VITA and VME technology mark 25-year milestone

Nov. 1, 2006
VITA, the trade association for the critical embedded computing industry, is marking the 25th anniversary of VME technology open-systems standards.

By John Keller

SCOTTSDALE, Ariz. - VITA, the trade association for the critical embedded computing industry, is marking the 25th anniversary of VME technology open-systems standards.

The VME open set of computing standards is for the modular construction of embedded computers for applications spanning the range of commercial products to extremely harsh environments.

VME technology is in more than 25 million products where precision, reliability, and durability under demanding real-world conditions are mandatory requirements, says VITA Director Ray Alderman.

Top applications for VME-based products are military, government, and commercial off-the-shelf (COTS) systems; high-end industrial controls; communications equipment; and instrumentation for medical, health care, transportation, scientific applications.

VITA experts have defined nearly 60 VME technology specifications to meet the evolving needs of critical embedded systems. Most recently, VITA introduced VPX VITA 48 specifications to enable networked fabrics in 6U rugged systems, VITA 51 methods to determine system reliability, VITA 56 mezzanine module options, and VITA 58 packaging schemes to make systems more robust and interchangeable.

“No open architecture in the history of the embedded computer industry has grown and prospered for 25 years except VME,” Alderman contends. “Many other computing standards have come and gone because they no longer added value for the manufacturers and users of those technologies.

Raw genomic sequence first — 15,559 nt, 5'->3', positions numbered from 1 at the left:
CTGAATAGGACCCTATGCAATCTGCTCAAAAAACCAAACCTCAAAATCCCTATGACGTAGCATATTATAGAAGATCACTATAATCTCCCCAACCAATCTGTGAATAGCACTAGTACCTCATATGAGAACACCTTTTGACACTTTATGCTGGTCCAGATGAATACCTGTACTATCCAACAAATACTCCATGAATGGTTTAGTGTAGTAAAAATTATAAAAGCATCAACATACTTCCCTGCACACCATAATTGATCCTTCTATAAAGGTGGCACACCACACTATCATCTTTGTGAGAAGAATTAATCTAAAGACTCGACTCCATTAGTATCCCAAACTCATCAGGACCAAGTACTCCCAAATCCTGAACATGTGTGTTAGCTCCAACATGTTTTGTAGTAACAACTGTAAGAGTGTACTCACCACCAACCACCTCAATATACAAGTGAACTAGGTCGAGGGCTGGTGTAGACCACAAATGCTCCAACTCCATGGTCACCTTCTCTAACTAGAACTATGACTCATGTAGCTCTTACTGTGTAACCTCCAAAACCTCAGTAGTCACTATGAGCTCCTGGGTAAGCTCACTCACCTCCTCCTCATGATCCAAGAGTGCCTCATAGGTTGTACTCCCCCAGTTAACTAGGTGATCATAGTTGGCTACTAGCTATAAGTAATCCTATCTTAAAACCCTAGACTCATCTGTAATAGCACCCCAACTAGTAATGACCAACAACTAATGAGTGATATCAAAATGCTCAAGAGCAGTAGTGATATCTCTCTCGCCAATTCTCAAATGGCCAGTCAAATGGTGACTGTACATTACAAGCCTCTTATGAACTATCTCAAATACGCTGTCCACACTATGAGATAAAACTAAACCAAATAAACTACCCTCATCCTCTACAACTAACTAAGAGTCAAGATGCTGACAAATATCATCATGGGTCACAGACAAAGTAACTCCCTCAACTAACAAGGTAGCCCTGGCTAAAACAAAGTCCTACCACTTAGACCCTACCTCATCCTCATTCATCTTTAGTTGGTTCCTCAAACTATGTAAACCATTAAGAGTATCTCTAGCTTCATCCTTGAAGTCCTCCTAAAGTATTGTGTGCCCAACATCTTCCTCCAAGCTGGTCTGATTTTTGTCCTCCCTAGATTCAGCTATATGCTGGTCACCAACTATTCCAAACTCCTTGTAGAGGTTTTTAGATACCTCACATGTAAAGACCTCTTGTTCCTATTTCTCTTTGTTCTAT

VITA will support the original VME concept and its enhancements while at the same time providing a pathway for future critical embedded system development, Alderman says. Meanwhile, the organization’s membership continues to grow.

The VME technology open standard was launched on Oct. 21, 1981, by Motorola, Mostek, Signetics/Philips, and Thomson CSF. The four companies joined together to announce a 16-/32-bit parallel computing bus that was loosely based on the Motorola 68000 processor bus. The goal was to have a cooperatively developed, public-domain standard for embedded computing that was backed by an independent organization to provide stewardship and strong promotion.

While Alderman maintains the forward vision of VITA, he and other longtime VME stalwarts also want to make sure the VME industry’s pioneers are never forgotten.

“Early adopters of VME for the military, including Aitech and Radstone Technology and through the efforts of people like Kim Clohessy of Dy4 Systems, literally changed and created a market that served not only the industry, but our country’s warfighters as well,” says Doug Patterson, VITA vice president and member of the organization’s board of directors. Patterson also is vice president of international sales and marketing at Aitech Defense Systems Inc. in Chatsworth, Calif.

“The perseverance of VMEbus is no surprise,” echoes VITA board member Jim Berlin, who also is vice president of hardware technology at GE Fanuc Embedded Systems in Albuquerque, N.M. “In the face of so many would-be usurpers it continues to get the job done with the steady reliability it has earned through its maturity.”

For more information contact VITA online at

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